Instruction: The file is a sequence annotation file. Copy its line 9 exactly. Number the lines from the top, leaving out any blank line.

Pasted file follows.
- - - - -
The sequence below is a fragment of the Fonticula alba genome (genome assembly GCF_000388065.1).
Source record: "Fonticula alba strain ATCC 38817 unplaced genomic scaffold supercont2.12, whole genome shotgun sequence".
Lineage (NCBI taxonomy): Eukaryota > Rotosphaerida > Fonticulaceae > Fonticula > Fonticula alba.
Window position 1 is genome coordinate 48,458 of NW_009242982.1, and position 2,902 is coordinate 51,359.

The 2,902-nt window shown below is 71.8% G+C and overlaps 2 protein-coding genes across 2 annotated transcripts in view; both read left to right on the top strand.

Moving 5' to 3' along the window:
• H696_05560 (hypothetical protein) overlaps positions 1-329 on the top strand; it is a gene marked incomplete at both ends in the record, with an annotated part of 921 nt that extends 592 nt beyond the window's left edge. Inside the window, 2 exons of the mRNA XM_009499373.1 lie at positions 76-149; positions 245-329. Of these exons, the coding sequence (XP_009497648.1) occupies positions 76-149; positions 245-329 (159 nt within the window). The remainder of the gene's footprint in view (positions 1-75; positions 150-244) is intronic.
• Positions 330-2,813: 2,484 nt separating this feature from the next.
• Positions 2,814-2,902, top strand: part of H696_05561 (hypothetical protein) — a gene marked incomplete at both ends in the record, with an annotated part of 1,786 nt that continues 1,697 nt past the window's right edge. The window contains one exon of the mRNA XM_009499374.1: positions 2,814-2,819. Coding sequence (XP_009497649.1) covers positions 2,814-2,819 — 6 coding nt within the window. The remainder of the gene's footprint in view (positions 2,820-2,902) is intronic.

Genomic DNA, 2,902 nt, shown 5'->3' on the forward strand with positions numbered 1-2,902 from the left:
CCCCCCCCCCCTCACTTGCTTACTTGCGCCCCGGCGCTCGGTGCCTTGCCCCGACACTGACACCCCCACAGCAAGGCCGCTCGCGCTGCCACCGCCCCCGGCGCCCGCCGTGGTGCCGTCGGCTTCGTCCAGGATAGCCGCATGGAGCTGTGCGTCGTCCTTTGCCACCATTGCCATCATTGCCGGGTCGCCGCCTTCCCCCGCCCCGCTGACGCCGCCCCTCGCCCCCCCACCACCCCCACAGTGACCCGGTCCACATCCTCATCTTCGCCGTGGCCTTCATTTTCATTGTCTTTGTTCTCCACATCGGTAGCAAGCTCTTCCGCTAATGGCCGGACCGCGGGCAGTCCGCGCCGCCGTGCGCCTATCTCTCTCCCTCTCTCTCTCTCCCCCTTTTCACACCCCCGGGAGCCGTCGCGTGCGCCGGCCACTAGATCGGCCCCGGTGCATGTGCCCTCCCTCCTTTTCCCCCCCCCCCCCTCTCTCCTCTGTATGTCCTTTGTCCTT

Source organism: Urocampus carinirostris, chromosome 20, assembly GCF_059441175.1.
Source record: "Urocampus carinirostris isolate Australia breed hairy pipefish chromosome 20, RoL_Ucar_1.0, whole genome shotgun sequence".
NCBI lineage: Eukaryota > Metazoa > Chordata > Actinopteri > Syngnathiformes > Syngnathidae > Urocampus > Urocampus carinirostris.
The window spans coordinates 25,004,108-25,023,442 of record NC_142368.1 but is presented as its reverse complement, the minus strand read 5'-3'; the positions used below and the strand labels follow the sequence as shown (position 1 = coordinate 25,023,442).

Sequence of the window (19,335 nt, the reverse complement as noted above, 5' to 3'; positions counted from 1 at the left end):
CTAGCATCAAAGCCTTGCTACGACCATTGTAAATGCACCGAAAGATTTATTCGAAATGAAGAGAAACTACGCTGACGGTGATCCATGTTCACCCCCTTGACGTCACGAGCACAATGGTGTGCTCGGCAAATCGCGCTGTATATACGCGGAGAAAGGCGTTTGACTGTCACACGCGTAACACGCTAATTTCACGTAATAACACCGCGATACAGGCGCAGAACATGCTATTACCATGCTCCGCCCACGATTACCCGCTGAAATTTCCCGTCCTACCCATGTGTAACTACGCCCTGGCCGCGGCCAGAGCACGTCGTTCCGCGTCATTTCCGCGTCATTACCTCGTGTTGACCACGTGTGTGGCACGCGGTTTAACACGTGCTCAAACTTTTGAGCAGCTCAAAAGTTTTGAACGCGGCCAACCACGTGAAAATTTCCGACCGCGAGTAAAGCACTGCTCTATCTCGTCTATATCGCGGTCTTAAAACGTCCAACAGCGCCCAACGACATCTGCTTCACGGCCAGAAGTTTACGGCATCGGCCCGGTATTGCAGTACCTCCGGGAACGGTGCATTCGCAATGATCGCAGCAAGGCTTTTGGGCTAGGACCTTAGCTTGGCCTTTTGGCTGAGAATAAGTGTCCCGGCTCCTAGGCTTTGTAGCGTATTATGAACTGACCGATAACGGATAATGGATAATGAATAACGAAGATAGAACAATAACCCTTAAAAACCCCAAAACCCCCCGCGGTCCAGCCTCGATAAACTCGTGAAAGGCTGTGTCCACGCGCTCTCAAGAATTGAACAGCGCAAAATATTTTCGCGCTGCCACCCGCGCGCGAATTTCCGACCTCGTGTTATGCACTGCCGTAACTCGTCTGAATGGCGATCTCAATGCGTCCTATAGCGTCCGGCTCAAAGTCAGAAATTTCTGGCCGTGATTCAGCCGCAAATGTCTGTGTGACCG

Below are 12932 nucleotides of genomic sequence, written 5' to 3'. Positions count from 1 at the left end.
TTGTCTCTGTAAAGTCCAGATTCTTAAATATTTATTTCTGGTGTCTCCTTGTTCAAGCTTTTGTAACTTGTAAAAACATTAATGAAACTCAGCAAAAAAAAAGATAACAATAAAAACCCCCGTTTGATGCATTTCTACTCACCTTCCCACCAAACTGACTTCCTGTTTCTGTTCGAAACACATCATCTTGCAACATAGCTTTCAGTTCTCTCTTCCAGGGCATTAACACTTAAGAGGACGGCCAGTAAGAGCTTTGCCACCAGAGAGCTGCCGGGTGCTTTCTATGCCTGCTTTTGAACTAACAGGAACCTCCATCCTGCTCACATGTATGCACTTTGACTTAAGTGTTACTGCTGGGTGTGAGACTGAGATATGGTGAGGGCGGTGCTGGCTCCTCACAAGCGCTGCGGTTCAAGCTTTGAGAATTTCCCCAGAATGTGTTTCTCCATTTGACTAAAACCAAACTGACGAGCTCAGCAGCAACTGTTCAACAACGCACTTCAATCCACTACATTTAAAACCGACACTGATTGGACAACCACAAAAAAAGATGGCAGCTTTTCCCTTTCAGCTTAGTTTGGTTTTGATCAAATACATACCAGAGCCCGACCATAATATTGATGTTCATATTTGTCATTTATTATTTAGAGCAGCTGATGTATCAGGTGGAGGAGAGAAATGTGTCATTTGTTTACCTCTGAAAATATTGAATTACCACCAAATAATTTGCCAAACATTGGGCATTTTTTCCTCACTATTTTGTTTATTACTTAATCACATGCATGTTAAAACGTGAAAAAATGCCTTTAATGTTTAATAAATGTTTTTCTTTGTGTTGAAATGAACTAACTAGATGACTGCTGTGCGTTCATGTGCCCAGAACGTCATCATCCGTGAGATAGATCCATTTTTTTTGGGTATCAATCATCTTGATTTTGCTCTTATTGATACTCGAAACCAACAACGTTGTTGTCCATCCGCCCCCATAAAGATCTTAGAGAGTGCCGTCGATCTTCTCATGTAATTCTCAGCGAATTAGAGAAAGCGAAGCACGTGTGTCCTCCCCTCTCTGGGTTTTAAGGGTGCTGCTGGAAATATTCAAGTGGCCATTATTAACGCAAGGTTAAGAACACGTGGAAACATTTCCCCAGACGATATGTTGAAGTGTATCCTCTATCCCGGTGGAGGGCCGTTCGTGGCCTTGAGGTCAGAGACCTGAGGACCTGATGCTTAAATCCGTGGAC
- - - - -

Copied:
• Positions 2,814-2,902, top strand: part of H696_05561 (hypothetical protein) — a gene marked incomplete at both ends in the record, with an annotated part of 1,786 nt that continues 1,697 nt past the window's right edge. The window contains one exon of the mRNA XM_009499374.1: positions 2,814-2,819. Coding sequence (XP_009497649.1) covers positions 2,814-2,819 — 6 coding nt within the window. The remainder of the gene's footprint in view (positions 2,820-2,902) is intronic.